The knee is the largest joint in the body and consists of the femur (thigh bone), patella (knee cap) and tibia (shin bone). The surface of each bone is covered in cartilage, a smooth and slippery material that helps bones glide and move without pain. In addition, the knee is unique in that it has two pieces of ring-shaped cartilage that act as “shock absorbers” for the knee during activities, called the lateral and medial meniscus. These menisci (plural of meniscus) are tough but rubbery and protect the knee from injury, but can also become injured themselves as a result of wear and tear or athletic injuries. There are also four primary ligaments that stabilize the knee: anterior cruciate ligament (ACL), posterior cruciate ligament (PCL), medial collateral ligament (MCL), and lateral collateral ligament (LCL). These ligaments are frequently injured during activities, with the ACL being most common.
Acute injuries or pain in the knee can be related to the bones (fracture, bone bruise, dislocation), cartilage (osteochondral defect, loose body), muscles/tendons (tendonitis or strain), or ligaments (rupture or sprain). Only a physician can properly diagnose your injury and determine the most appropriate treatment.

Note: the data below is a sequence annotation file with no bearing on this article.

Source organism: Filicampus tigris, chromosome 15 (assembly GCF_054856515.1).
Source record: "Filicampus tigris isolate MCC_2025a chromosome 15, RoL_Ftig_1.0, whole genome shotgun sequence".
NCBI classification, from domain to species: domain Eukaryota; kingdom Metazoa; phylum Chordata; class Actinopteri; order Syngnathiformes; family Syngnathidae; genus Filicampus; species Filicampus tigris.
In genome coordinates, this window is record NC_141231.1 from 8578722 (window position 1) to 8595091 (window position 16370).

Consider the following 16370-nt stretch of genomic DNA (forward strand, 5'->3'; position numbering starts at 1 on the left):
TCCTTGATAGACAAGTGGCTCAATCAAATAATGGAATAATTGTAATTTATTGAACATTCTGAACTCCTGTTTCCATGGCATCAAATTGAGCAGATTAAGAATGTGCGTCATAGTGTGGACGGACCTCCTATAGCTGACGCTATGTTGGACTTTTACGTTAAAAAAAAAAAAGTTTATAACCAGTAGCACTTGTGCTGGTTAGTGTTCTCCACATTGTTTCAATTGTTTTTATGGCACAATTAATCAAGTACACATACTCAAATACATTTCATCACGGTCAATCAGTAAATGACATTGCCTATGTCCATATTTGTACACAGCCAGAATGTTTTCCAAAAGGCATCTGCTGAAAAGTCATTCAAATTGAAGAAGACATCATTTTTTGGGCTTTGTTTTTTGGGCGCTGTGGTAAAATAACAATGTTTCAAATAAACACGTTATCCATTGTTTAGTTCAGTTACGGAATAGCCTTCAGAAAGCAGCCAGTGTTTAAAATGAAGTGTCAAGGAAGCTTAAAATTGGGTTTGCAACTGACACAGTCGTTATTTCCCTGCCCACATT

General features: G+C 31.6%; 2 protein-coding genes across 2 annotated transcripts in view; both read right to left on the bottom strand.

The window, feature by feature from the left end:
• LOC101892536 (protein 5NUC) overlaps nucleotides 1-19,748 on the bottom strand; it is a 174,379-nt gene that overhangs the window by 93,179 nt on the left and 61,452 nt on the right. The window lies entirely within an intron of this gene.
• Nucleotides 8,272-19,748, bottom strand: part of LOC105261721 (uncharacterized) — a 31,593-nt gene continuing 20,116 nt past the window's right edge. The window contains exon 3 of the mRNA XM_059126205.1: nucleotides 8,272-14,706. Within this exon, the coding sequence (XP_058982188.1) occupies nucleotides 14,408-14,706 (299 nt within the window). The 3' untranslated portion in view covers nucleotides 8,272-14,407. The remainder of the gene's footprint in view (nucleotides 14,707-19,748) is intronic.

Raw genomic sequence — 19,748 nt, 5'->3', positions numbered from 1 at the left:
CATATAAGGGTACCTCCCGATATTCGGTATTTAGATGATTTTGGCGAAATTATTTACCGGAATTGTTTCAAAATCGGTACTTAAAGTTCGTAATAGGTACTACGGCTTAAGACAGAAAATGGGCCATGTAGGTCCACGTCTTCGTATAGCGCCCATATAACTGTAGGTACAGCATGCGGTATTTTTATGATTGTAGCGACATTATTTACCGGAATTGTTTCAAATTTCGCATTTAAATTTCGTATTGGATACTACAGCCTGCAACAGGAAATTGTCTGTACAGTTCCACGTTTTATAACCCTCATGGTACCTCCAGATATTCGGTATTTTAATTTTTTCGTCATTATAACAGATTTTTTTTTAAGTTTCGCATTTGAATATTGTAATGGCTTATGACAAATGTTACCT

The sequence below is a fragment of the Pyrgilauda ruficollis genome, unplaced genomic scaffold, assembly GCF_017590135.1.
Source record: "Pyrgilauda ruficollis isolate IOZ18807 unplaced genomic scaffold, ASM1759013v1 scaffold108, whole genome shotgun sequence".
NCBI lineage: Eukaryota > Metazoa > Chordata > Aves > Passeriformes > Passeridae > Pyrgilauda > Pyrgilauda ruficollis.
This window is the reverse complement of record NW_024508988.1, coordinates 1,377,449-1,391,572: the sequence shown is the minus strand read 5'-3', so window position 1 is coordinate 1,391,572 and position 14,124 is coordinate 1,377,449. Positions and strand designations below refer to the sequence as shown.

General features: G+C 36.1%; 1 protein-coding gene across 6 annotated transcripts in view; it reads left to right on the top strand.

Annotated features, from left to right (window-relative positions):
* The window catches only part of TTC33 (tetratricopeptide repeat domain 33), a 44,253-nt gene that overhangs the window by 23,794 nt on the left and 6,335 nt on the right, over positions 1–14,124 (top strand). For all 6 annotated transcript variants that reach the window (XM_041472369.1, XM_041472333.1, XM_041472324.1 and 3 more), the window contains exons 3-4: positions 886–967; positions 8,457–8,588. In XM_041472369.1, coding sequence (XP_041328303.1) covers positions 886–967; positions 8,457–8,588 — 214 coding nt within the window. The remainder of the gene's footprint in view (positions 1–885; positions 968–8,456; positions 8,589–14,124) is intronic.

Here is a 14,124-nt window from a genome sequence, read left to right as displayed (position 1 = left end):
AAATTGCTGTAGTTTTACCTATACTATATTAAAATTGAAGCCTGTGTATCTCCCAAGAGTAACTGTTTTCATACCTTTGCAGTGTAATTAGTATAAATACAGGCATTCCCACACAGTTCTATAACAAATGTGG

Most cases consist of sprains and strains to various ligaments and muscles or tendons around the knee, which can be treated with the RICE protocol (rest, ice, compression, and elevation). Drugs such as ibuprofen and aspirin can help reduce pain and swelling. In addition, rehabilitation with strengthening can often improve symptoms and enhance recovery.
In some cases your physician may recommend a specific rehabilitation protocol to enhance your recovery to activities. This will consist of exercises for improving strength, maintaining motion, and re-training your muscles and balance. Exercises should be performed in a supervised setting, as well as at home on your own time. Your commitment to rehabilitation is key to a successful outcome.